By Diana Jean Schemo
The New York Times, June 25, 2003
The conservative public interest law firm that challenged affirmative action at the University of Michigan is vowing to monitor academia’s responses to Monday’s Supreme Court rulings. The group, the Center for Individual Rights, also promises further lawsuits against institutions that overstep the rulings’ limits on considering race in university admissions.
Terence J. Pell, president of the center, the nonprofit group that sponsored the lawsuits against the University of Michigan Law School and undergraduate division, called Monday’s rulings “a mixed verdict.”
In addressing affirmative action for the first time in a generation, the Supreme Court upheld race-conscious admissions at the University of Michigan Law School, while banning the undergraduate division’s system of automatically awarding minority applicants extra points toward admission. It also endorsed the goal of racial diversity in education as a “compelling state interest,” as Justice Lewis F. Powell Jr. maintained in the initial Bakke decision.
In an interview this afternoon, Mr. Pell said the ruling “increases considerably the odds that there’s going to be additional litigation here.” He noted that soon after the court handed down its rulings, the University of Michigan and the University of Texas announced steps to promote affirmative action.
Officials said the University of Michigan would apply the individual review of each applicant that the Supreme Court approved for the law school to the 25,000 or so undergraduate applicants, hiring new employees to read the applications for the 5,000 available slots. Larry R. Faulkner, president of the University of Texas, said he welcomed the ruling, adding that he would restore affirmative action to graduate admissions, which ended under a 1996 circuit court ruling known as Hopwood v. University of Texas Law School.
“If the first 24 hours are any indication, I think some schools are determined to continue to take race into account, and it’s business as usual for them,” Mr. Pell said. He said the group would watch for universities that might use the rulings as a “fig leaf,” stating that they were studying applications individually but using the kind of “mechanistic system” the Supreme Court has ruled against.
With Monday’s ruling, the Center for Individual Rights, which has a staff of six lawyers and an annual $1.5 million budget, broke its previous winning streak in three cases it had brought before the Supreme Court. Those cases challenged the federal Violence Against Women Act, which the group attacked as an infringement of states rights; barred the University of Virginia from denying a Christian student magazine its share of student activity fees; and prohibited the federal government from forcing racial gerrymandering on a Louisiana school district under the Voting Rights Act.
“What we want to do is bring a handful of cases that will set legal precedent,” Mr. Pell said. Given its size and budget, the Center for Individual Rights does not litigate the cases directly, but basically screens cases and connects plaintiffs with private lawyers willing to represent them free.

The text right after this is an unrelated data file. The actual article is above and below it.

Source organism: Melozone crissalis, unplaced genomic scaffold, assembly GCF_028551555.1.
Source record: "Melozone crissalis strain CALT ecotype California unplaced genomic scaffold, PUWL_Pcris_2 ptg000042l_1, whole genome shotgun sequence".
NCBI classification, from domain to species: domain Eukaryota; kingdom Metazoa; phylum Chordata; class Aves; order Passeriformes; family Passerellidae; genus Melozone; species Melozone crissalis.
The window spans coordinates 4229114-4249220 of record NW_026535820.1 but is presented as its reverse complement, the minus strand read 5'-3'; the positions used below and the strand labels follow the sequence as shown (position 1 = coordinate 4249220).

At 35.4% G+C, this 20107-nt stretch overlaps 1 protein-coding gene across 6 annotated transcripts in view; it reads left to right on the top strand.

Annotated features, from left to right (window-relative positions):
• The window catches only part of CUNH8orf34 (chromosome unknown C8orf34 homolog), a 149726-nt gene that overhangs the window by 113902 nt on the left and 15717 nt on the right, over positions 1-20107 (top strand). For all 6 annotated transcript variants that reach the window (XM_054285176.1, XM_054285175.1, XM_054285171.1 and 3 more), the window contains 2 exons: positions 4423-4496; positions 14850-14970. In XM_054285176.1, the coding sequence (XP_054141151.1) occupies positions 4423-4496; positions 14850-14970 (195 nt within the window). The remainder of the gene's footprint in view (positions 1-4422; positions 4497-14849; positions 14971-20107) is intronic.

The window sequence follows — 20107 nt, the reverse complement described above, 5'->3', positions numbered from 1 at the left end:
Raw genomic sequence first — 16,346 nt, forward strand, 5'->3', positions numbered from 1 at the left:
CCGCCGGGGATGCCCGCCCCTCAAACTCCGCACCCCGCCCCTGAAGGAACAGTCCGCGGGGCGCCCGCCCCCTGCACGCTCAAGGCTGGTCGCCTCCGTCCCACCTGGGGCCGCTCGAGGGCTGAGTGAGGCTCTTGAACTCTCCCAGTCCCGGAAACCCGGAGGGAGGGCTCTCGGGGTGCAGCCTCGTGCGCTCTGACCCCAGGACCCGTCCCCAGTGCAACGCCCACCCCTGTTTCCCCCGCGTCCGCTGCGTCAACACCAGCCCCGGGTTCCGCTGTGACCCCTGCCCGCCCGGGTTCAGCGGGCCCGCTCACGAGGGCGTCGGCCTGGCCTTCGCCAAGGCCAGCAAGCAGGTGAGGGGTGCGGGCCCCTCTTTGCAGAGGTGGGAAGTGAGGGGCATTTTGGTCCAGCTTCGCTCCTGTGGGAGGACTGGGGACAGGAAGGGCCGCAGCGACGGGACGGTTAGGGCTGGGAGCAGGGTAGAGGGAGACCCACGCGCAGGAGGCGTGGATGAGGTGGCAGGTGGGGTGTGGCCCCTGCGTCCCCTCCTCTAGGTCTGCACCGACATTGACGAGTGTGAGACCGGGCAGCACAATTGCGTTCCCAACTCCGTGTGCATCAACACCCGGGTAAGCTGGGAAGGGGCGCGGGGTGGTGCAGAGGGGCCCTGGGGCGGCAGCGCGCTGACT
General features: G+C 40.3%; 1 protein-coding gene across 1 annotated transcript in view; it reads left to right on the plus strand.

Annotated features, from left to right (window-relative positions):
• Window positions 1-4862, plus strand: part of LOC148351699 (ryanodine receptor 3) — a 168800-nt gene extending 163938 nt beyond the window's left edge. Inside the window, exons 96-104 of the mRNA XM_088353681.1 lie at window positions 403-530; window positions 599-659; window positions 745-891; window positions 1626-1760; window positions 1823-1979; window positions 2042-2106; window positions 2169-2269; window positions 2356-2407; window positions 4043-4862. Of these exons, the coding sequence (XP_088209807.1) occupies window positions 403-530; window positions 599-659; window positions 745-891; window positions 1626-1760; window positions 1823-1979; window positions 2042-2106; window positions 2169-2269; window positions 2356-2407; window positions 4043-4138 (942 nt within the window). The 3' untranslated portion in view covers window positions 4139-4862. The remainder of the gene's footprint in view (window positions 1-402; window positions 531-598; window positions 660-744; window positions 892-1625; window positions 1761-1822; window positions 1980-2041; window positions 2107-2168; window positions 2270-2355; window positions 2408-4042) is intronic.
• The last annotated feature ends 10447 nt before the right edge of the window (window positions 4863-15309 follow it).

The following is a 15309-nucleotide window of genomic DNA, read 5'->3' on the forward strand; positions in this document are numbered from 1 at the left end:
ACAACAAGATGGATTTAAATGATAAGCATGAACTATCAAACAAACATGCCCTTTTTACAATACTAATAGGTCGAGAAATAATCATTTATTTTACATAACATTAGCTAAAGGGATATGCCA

“We’re very much like a venture capital firm,” Mr. Pell said in the organization’s modernist office in downtown Washington. “We put money in areas where we can get the most bang for the buck, where the prospects for winning are good.”
Clint Bolick, a vice president at the Institute for Justice, another conservative public interest law firm, said there were differences in the kinds of cases the two organizations seek out.
“C.I.R. would not think twice about representing a white male who had said something politically incorrect, in violation of a speech code,” Mr. Bolick said. “We would. They are more aggressive about taking on political correctness. We’re more focused on building a case in the court of public opinion.”
Roughly a quarter of the Center for Individual Rights budget comes from three conservative and libertarian foundations: the John M. Olin Foundation, the Bradley Foundation and the Scaife Foundation. The rest comes from “several thousand” individual donors, whom Mr. Pell says fall into three categories: conservatives, libertarians and traditional liberals disenchanted by affirmative action or other policies his center focuses on.
Though the Michigan cases prompted a flood of supporting briefs, overwhelmingly backing the University of Michigan, the Center for Individual Rights itself never files such briefs. Instead, Mr. Pell said, it focuses its efforts on “original litigation” based “on real clients who come to us.”
His organization’s own threats of future lawsuits notwithstanding, Mr. Pell contends that the real future of affirmative action will most likely be decided at the ballot box, not in the courtroom. He points to public opinion surveys showing declining support for racial preferences in college admissions, and predicts political pressure for public referenda in the coming years.